Evicting a Tenant: Common Mistakes to Avoid

When a landlord comes to the decision that evicting a tenant is necessary, the process can seem like a daunting prospect. The truth is that evicting a tenant involves a lot of paperwork, legal work, and procedural steps that must follow a strict timeline and procedure. There are, however, a number of common mistakes that landlords often make during the eviction process, which could lead to costly court appearances or even eviction lawsuits.

What You Need to Know Before Evicting a Tenant

Before you begin the process of evicting a tenant, it is important to understand your state’s laws and regulations regarding eviction. Knowing your rights and those of the tenant will ensure that all eviction procedures are followed correctly and eliminate any risk of an expensive legal battle.

Common Mistakes Landlords Make That Could Lead to an Expensive Eviction

Despite their best intentions, landlords can still make mistakes that could end up costing them money. Avoiding the following mistakes is key to making the eviction process as smooth and cost-effective as possible:

1. Failing to Provide Proper Notice

The most important step in evicting a tenant is providing proper notice. Depending on the situation, the notice period can range from three-days to 30-days. If the landlord fails to provide the required notice, the courts could nullify the eviction proceedings.

2. Allowing the Tenant to Stay After the Notice has Expired

Once the landlord has given the tenant notice that they must vacate by a certain date, they must not allow the tenant to stay beyond that date unless they have made specific arrangements with the tenant. Allowing the tenant to stay past the notice expiration date could be seen as the landlord forfeiting the right to evict the tenant.

3. Not Understanding the Eviction Process

It is important that the landlord understands the eviction process. Landlords should not rely solely on their property manager or attorney for advice on eviction procedures. A lack of understanding of the legal process could lead to a lengthy court battle if the eviction process isn’t followed correctly.

4. Threatening the Tenant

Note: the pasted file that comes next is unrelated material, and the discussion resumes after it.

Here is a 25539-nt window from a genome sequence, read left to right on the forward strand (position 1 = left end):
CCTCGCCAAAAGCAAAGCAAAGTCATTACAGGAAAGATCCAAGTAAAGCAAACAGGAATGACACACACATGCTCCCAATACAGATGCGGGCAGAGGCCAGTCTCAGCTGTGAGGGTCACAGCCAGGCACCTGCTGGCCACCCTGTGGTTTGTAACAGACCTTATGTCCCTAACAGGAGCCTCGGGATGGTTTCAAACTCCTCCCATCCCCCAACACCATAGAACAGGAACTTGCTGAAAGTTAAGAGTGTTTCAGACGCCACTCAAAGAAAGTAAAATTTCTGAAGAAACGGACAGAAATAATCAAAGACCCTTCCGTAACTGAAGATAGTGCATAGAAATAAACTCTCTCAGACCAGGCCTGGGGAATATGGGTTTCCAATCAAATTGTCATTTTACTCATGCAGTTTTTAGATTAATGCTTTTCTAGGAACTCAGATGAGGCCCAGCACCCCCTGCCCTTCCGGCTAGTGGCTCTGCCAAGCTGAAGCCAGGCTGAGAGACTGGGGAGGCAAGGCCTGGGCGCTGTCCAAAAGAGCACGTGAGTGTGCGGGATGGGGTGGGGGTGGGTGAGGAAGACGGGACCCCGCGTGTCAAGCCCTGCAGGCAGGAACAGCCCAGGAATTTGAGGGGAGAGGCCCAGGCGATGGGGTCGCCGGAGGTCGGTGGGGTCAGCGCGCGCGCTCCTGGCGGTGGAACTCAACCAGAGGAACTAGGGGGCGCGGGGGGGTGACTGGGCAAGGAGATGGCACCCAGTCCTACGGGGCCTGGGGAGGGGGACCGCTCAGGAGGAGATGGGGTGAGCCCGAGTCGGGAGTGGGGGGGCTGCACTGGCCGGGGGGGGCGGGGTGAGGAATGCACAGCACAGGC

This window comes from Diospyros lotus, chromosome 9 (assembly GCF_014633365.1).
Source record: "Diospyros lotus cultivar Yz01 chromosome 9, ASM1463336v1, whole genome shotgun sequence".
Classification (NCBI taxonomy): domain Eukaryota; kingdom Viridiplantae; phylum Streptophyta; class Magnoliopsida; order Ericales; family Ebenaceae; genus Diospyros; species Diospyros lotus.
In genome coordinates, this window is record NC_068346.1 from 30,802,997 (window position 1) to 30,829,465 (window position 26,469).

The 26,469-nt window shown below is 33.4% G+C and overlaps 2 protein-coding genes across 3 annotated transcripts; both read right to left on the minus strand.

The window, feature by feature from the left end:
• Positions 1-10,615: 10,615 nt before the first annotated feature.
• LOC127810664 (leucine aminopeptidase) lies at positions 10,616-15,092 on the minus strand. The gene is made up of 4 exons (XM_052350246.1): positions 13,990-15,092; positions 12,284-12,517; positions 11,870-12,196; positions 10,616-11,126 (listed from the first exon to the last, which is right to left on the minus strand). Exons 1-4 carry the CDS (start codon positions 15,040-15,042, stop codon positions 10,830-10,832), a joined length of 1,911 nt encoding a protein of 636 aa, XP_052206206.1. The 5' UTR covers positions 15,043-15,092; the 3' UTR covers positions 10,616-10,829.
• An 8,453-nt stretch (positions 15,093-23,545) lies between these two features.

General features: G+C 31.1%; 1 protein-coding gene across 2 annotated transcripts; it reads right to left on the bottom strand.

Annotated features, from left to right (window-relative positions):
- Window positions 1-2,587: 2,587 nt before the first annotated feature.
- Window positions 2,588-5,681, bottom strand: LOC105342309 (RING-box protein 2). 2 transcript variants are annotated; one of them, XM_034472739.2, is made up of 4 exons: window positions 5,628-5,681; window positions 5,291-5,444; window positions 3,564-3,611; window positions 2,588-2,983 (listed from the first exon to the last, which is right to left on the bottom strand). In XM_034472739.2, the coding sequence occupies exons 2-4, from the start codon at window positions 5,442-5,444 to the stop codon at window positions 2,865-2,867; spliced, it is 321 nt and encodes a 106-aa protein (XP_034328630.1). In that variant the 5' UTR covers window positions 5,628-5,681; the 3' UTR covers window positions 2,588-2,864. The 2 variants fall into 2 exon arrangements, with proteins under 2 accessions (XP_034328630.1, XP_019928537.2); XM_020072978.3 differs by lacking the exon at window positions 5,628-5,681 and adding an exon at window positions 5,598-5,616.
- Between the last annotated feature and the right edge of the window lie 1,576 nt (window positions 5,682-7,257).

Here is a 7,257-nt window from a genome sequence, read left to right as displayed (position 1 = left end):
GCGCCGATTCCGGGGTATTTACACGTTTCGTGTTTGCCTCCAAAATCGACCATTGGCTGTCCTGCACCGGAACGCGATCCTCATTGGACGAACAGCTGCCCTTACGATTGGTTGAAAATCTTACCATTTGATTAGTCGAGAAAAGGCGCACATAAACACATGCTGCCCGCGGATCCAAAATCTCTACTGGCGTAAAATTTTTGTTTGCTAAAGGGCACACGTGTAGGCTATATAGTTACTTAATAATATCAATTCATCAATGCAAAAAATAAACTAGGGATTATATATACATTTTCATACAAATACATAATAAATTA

A landlord should never threaten the tenant during the eviction process. In some states, this could be seen as intimidating the tenant and could lead to eviction proceedings being overturned.

5. Using Retaliation Tactics

Retaliation tactics, such as increasing the rent or decreasing services, should never be used in order to evict a tenant. These tactics may be seen as a violation of the tenant’s rights and could result in an expensive eviction lawsuit.

6. Failing to Make Repairs

Before evicting a tenant, the landlord should ensure that all repairs have been made to the rental property. Failing to make necessary repairs could lead to the court overturning the eviction proceedings.

7. Refusing to Accept Payment

If the tenant offers to pay rent after the eviction notice has been served, the landlord should still accept the payments. Refusing to accept the payments could be seen as the landlord forfeiting the right to evict the tenant.

8. Failing to File the Proper Documents

When evicting a tenant, the landlord must ensure that all the necessary documents are filed in a timely manner. Failing to file these documents properly could extend the eviction process, or even result in an expensive legal battle.

9. Not Keeping a Record of the Eviction Process

A landlord should maintain a complete record of all eviction proceedings, including the notice they provided, the eviction paperwork they filed, and any other communications with the tenant. Without this information, the landlord could find themselves in a legal battle.

10. Not Informing the Tenant of Their Rights

When evicting a tenant, the landlord must ensure that the tenant is aware of their rights. The landlord must inform the tenant of the right to appeal, their right to a hearing, and any other eviction procedures that must be followed.


Evicting a tenant is not an easy task and could lead to some costly legal battles if the process is not done properly. It is important that landlords understand their rights and the eviction process, and that they avoid making the common mistakes listed above. Be sure to follow all local tenant laws and to provide adequate notice and documentation throughout the eviction process, in order to ensure that the eviction is done correctly and without issue.

What are the penalties for illegal eviction of a tenant?

The penalties for illegal eviction of a tenant can vary depending on the state. For example, in California, the penalties for illegal eviction may include damages such as: the tenant’s actual damages; up to three times the tenant’s rent; up to $2,000 in statutory damages; reimbursement of attorney’s fees if the tenant sued for an illegal eviction; plus any applicable civil or criminal fines. In addition to monetary damages, a landlord who is convicted of an illegal eviction may face a jail sentence of up to six months or a state prison term of up to three years.

What legal recourse do tenants have for illegal evictions?

Tenants who face an illegal eviction can file a lawsuit in civil court against the landlord. Depending on the circumstances, tenants may seek money damages, such as reimbursement of rent paid, or an injunction to prevent the landlord from going forward with the eviction. Additionally, tenants can contact their local housing agency to report the illegal eviction and ask for legal assistance.

What is considered an illegal eviction?

An illegal eviction is when a landlord uses force or threatens to use force to force a tenant out of a rental property without going through the proper legal process. This includes changing locks, shutting off utilities, or attempting to physically remove the tenant.

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